Blanche’s overt desires elicited laughs, but made the sexual aging female real. Sex did not end for women once they reached a certain age. They could still be hot and wanted by men of various ages. Today, there is more comfort in female aging sexuality. As Elizabeth Reis points out in “Sex in the Nursing Home,” libido does decline with age, but it in no way disappears. Aging men and women do indeed still like to have sex, but thinking about older women having sex makes us squeamish, unless it is couched in humor. We are only comfortable with the aging female as sex goddess when she funny. Recent shows like Hot in Cincinnati and Cougartown help audiences come to terms with the aging female’s sexual desires through comedic situations.
The Innocent: Rose
Audiences could always rely on Rose Nylund for a laugh. From her stories of St. Olaf to her naiveté about a range of subjects, Rose provided levity in serious and even not so serious moments. She gave us chances to laugh at growing old. In many respects, Rose embodied a lasting girlhood in an aging female body.
Rose viewed life in an innocent manner, which reflected her upbringing, but also demonstrated that being “young at heart,” really did make aging easier and less doomsday like. In many respects she was the sweet old woman, who would bake cookies served with warm milk.
The Intellectual: Dorothy
I was in my late teens, early twenties when I watched The Golden Girls, and even though these characters were 35-40 years older than me, I most identified with Dorothy Petrillo Zbornak. Some of it was because she reminded me of my mother, but mostly I loved Dorothy’s sharp wit and biting commentary. She always drew the loudest laughs from me and my mother.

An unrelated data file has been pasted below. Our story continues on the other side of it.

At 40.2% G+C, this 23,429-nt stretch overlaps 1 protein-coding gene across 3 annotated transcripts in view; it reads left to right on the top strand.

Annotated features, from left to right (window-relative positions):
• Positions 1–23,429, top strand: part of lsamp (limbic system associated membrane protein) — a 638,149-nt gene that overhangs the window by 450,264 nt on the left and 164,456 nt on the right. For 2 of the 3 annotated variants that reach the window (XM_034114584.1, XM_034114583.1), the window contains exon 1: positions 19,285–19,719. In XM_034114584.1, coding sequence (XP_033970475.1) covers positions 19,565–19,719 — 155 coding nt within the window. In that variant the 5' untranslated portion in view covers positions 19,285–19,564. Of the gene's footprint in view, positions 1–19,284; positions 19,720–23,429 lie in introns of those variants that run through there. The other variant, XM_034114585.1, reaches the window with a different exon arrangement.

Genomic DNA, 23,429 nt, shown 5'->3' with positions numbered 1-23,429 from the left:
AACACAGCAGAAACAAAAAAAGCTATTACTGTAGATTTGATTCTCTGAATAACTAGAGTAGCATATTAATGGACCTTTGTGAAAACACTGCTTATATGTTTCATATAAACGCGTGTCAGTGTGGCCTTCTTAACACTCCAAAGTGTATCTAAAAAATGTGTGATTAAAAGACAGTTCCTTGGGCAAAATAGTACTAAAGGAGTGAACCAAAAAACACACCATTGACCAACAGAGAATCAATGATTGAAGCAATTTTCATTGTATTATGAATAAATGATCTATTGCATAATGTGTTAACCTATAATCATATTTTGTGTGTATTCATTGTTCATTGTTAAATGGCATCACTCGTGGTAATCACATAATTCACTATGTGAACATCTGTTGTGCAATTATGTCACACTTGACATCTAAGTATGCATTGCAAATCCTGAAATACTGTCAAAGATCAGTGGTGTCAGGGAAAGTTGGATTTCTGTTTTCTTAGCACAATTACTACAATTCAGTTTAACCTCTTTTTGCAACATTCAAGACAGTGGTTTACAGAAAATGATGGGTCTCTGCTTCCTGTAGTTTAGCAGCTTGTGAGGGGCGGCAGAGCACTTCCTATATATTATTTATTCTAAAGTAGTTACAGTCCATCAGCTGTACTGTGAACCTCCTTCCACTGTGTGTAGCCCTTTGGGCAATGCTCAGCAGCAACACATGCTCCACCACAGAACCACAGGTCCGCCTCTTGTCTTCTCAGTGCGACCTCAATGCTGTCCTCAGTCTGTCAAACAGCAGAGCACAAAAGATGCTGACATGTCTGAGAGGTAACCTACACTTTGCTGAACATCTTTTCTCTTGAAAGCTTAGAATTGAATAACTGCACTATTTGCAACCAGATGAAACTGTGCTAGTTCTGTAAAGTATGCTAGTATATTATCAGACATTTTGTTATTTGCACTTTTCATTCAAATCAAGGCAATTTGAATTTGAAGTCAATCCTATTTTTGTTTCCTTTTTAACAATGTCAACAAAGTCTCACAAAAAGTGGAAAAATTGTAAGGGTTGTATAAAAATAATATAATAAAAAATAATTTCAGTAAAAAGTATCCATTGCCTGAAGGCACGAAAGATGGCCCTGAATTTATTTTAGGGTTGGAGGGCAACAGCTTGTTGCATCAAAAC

Dorothy was the intellectual of the group, whose life experiences colored her viewpoints. She used sarcasm to point out the idiocies of contemporary culture’s viewpoints of sex, aging, and femininity. But at the same time, Bea Arthur’s portrayal made Dorothy an aging everywoman because although she was definitely cynical, she was not bitter. She was a smart, sassy survivor.
The Matriarch: Sophia
Sophia Petrillo-Weinstock embodied the typical elderly woman. She wore the cardigan sweater, carried the small pocketbook, and served as the matriarch of this band of women, giving advice even if no one asked for it. She mirrored some of the attributes of Blanche, Rose, and Dorothy, but she also had a slightly curmudgeon demeanor that reflected what it was like to be an 80 year old female.
Sophia’s experiences hardened her viewpoints, but added wisdom to her commentary. As the matriarch, Sophia epitomized elderly femininity; the other women and their families could learn from her experiences.
Even though the show categorized aging females, it did not dismiss them, though it used humor to address some of the uncomfortable aspects of women growing old. Today, as baby boomers and Generation X females age, these four characters have evolved, as aging women are defining this period in their lives on their own terms. However, although older women might have more choices, some of the characteristics from The Golden Girls have become more prominent. The “cougar” now has her own cruise, and she has also captured the imaginations of plastic surgeons, cosmetics companies, and pharmaceutical researchers.  The “intellect” is found in many arenas of American society, and we may very well finally have one as president in 2016. The “matriarch” and the “innocent” never disappeared as new television comedies need these characters to serve as outlets for laughter about aging and femininity. We should keep in mind that as much as these identities are celebrated or laughed with (or at), nothing should take the place of having real conversations about — and with — aging women.
1. Thomas Cole, The Journey of Life: A Cultural History of Aging in America (Cambridge: Cambridge University Press, 1992).
2. I am not sure how the name developed, but according to this listserv thread, the term emerged in Canada in the 1990s.